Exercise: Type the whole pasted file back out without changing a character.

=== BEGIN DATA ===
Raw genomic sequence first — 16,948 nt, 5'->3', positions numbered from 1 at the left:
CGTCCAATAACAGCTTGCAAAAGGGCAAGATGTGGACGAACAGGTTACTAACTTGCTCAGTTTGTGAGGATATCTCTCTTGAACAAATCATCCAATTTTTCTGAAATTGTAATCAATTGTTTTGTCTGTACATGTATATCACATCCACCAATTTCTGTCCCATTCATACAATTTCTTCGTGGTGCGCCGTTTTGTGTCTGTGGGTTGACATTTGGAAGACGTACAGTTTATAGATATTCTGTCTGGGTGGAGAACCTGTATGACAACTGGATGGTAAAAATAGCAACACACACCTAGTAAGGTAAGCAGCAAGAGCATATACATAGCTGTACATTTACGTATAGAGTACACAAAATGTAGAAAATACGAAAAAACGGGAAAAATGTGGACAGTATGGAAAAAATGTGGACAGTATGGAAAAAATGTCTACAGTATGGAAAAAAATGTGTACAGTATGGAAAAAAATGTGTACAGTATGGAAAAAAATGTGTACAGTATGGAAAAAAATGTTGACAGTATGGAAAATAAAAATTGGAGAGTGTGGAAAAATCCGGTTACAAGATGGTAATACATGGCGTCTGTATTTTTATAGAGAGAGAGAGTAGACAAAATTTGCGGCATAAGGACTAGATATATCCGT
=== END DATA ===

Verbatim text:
Raw genomic sequence first — 16,948 nt, 5'->3', positions numbered from 1 at the left:
CGTCCAATAACAGCTTGCAAAAGGGCAAGATGTGGACGAACAGGTTACTAACTTGCTCAGTTTGTGAGGATATCTCTCTTGAACAAATCATCCAATTTTTCTGAAATTGTAATCAATTGTTTTGTCTGTACATGTATATCACATCCACCAATTTCTGTCCCATTCATACAATTTCTTCGTGGTGCGCCGTTTTGTGTCTGTGGGTTGACATTTGGAAGACGTACAGTTTATAGATATTCTGTCTGGGTGGAGAACCTGTATGACAACTGGATGGTAAAAATAGCAACACACACCTAGTAAGGTAAGCAGCAAGAGCATATACATAGCTGTACATTTACGTATAGAGTACACAAAATGTAGAAAATACGAAAAAACGGGAAAAATGTGGACAGTATGGAAAAAATGTGGACAGTATGGAAAAAATGTCTACAGTATGGAAAAAAATGTGTACAGTATGGAAAAAAATGTGTACAGTATGGAAAAAAATGTGTACAGTATGGAAAAAAATGTTGACAGTATGGAAAATAAAAATTGGAGAGTGTGGAAAAATCCGGTTACAAGATGGTAATACATGGCGTCTGTATTTTTATAGAGAGAGAGAGTAGACAAAATTTGCGGCATAAGGACTAGATATATCCGT